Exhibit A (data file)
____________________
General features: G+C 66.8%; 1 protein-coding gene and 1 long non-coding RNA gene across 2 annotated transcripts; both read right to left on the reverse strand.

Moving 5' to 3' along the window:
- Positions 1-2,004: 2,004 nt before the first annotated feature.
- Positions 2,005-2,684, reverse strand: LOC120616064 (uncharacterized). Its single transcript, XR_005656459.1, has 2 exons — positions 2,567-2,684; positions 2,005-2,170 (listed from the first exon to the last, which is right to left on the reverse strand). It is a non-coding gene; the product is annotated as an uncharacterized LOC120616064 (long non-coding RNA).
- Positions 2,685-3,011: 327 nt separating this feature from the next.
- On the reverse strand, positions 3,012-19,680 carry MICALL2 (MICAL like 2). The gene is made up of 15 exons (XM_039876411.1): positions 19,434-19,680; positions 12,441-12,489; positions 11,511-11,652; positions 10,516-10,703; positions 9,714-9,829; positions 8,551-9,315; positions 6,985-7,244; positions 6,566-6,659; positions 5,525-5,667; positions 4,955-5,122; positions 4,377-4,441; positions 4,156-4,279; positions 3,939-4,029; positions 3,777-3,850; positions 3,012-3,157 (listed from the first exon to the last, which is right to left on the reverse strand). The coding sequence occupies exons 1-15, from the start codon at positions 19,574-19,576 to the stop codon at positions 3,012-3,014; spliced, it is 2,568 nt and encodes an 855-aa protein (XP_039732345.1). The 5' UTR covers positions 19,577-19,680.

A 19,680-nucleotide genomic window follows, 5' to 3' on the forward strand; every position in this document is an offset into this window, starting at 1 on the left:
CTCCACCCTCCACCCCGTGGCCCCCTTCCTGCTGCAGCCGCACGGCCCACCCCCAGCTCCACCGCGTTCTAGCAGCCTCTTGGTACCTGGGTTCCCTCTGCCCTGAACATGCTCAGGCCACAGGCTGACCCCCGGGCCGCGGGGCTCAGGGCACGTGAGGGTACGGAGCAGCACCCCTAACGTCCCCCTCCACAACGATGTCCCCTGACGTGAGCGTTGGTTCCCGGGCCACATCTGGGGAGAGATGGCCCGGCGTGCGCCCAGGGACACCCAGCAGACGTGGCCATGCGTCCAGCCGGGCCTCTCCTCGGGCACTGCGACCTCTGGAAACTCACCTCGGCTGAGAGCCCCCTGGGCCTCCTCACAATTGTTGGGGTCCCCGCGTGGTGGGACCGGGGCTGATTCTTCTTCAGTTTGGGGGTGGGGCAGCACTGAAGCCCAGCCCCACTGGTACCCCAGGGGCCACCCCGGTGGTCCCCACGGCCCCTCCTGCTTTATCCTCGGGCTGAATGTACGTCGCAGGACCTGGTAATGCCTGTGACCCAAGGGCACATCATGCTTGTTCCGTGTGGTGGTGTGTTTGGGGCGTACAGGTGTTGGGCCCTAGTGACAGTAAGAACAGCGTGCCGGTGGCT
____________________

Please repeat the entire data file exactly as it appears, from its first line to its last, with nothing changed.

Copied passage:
General features: G+C 66.8%; 1 protein-coding gene and 1 long non-coding RNA gene across 2 annotated transcripts; both read right to left on the reverse strand.

Moving 5' to 3' along the window:
- Positions 1-2,004: 2,004 nt before the first annotated feature.
- Positions 2,005-2,684, reverse strand: LOC120616064 (uncharacterized). Its single transcript, XR_005656459.1, has 2 exons — positions 2,567-2,684; positions 2,005-2,170 (listed from the first exon to the last, which is right to left on the reverse strand). It is a non-coding gene; the product is annotated as an uncharacterized LOC120616064 (long non-coding RNA).
- Positions 2,685-3,011: 327 nt separating this feature from the next.
- On the reverse strand, positions 3,012-19,680 carry MICALL2 (MICAL like 2). The gene is made up of 15 exons (XM_039876411.1): positions 19,434-19,680; positions 12,441-12,489; positions 11,511-11,652; positions 10,516-10,703; positions 9,714-9,829; positions 8,551-9,315; positions 6,985-7,244; positions 6,566-6,659; positions 5,525-5,667; positions 4,955-5,122; positions 4,377-4,441; positions 4,156-4,279; positions 3,939-4,029; positions 3,777-3,850; positions 3,012-3,157 (listed from the first exon to the last, which is right to left on the reverse strand). The coding sequence occupies exons 1-15, from the start codon at positions 19,574-19,576 to the stop codon at positions 3,012-3,014; spliced, it is 2,568 nt and encodes an 855-aa protein (XP_039732345.1). The 5' UTR covers positions 19,577-19,680.

A 19,680-nucleotide genomic window follows, 5' to 3' on the forward strand; every position in this document is an offset into this window, starting at 1 on the left:
CTCCACCCTCCACCCCGTGGCCCCCTTCCTGCTGCAGCCGCACGGCCCACCCCCAGCTCCACCGCGTTCTAGCAGCCTCTTGGTACCTGGGTTCCCTCTGCCCTGAACATGCTCAGGCCACAGGCTGACCCCCGGGCCGCGGGGCTCAGGGCACGTGAGGGTACGGAGCAGCACCCCTAACGTCCCCCTCCACAACGATGTCCCCTGACGTGAGCGTTGGTTCCCGGGCCACATCTGGGGAGAGATGGCCCGGCGTGCGCCCAGGGACACCCAGCAGACGTGGCCATGCGTCCAGCCGGGCCTCTCCTCGGGCACTGCGACCTCTGGAAACTCACCTCGGCTGAGAGCCCCCTGGGCCTCCTCACAATTGTTGGGGTCCCCGCGTGGTGGGACCGGGGCTGATTCTTCTTCAGTTTGGGGGTGGGGCAGCACTGAAGCCCAGCCCCACTGGTACCCCAGGGGCCACCCCGGTGGTCCCCACGGCCCCTCCTGCTTTATCCTCGGGCTGAATGTACGTCGCAGGACCTGGTAATGCCTGTGACCCAAGGGCACATCATGCTTGTTCCGTGTGGTGGTGTGTTTGGGGCGTACAGGTGTTGGGCCCTAGTGACAGTAAGAACAGCGTGCCGGTGGCT